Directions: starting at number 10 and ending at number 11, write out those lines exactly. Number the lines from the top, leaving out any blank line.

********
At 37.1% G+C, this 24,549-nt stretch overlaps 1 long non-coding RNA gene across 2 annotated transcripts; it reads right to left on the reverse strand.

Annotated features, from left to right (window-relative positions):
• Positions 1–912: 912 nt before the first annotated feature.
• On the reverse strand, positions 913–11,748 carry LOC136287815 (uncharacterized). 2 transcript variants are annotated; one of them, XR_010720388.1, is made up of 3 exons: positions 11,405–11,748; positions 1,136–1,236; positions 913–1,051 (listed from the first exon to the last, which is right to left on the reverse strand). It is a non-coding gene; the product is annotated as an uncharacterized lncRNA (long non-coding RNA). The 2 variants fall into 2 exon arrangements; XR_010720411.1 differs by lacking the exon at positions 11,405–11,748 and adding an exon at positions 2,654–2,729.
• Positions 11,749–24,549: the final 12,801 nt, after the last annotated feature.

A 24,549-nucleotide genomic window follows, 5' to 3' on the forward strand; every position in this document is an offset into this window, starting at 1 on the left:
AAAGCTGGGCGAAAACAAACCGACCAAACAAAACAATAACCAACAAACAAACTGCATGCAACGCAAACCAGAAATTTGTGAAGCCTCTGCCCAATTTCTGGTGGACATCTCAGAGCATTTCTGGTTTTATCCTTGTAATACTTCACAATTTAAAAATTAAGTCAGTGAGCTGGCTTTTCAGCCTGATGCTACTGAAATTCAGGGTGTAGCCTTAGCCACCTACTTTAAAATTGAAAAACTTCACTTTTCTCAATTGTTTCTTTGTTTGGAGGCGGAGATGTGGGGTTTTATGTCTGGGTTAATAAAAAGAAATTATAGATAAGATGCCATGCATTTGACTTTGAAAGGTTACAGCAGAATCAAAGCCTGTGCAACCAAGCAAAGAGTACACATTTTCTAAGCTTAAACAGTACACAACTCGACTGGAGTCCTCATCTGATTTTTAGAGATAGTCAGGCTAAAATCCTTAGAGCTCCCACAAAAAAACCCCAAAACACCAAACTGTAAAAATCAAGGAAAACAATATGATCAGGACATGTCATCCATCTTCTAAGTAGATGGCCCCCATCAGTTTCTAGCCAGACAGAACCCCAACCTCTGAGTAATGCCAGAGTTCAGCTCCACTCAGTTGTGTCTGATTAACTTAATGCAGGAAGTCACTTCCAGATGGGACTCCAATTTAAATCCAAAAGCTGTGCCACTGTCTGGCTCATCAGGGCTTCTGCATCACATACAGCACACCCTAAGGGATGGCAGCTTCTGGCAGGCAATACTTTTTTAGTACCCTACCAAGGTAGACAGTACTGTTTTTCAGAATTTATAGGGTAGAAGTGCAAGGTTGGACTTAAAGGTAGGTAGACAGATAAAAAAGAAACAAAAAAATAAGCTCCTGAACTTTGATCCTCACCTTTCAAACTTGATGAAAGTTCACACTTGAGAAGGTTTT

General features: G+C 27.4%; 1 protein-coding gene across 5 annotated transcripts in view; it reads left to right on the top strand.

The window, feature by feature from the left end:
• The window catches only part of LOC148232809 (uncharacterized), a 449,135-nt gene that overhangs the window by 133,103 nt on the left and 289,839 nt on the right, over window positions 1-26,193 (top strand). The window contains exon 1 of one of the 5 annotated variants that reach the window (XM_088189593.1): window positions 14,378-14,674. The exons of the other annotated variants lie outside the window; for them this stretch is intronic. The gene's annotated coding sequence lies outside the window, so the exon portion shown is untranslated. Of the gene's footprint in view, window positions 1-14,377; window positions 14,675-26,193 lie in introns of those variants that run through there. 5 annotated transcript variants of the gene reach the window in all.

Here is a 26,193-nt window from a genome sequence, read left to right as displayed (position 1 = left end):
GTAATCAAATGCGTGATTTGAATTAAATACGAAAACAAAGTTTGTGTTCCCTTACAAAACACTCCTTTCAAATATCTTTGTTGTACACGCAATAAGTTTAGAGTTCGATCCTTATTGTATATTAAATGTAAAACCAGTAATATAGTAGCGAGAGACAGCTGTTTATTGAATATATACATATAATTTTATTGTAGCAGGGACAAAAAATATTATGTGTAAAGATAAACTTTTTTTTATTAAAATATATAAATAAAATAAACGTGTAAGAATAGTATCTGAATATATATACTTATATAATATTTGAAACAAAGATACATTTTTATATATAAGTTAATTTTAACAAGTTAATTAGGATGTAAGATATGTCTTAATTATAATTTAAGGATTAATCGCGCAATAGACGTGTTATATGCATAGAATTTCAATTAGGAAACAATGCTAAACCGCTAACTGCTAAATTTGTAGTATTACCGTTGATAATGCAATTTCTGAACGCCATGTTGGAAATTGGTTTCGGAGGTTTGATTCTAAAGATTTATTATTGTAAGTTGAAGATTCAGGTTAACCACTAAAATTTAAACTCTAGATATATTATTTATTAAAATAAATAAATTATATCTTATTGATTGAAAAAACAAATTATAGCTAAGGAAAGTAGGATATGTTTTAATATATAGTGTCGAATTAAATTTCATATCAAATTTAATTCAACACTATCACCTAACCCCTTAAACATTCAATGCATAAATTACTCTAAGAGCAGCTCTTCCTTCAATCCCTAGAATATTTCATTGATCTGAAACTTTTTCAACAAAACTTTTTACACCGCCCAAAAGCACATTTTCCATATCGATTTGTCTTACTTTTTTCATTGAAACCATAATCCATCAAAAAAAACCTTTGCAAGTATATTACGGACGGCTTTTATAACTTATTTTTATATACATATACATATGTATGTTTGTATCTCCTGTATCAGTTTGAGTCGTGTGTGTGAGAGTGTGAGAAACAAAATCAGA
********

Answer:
• The window catches only part of LOC148232809 (uncharacterized), a 449,135-nt gene that overhangs the window by 133,103 nt on the left and 289,839 nt on the right, over window positions 1-26,193 (top strand). The window contains exon 1 of one of the 5 annotated variants that reach the window (XM_088189593.1): window positions 14,378-14,674. The exons of the other annotated variants lie outside the window; for them this stretch is intronic. The gene's annotated coding sequence lies outside the window, so the exon portion shown is untranslated. Of the gene's footprint in view, window positions 1-14,377; window positions 14,675-26,193 lie in introns of those variants that run through there. 5 annotated transcript variants of the gene reach the window in all.

Here is a 26,193-nt window from a genome sequence, read left to right as displayed (position 1 = left end):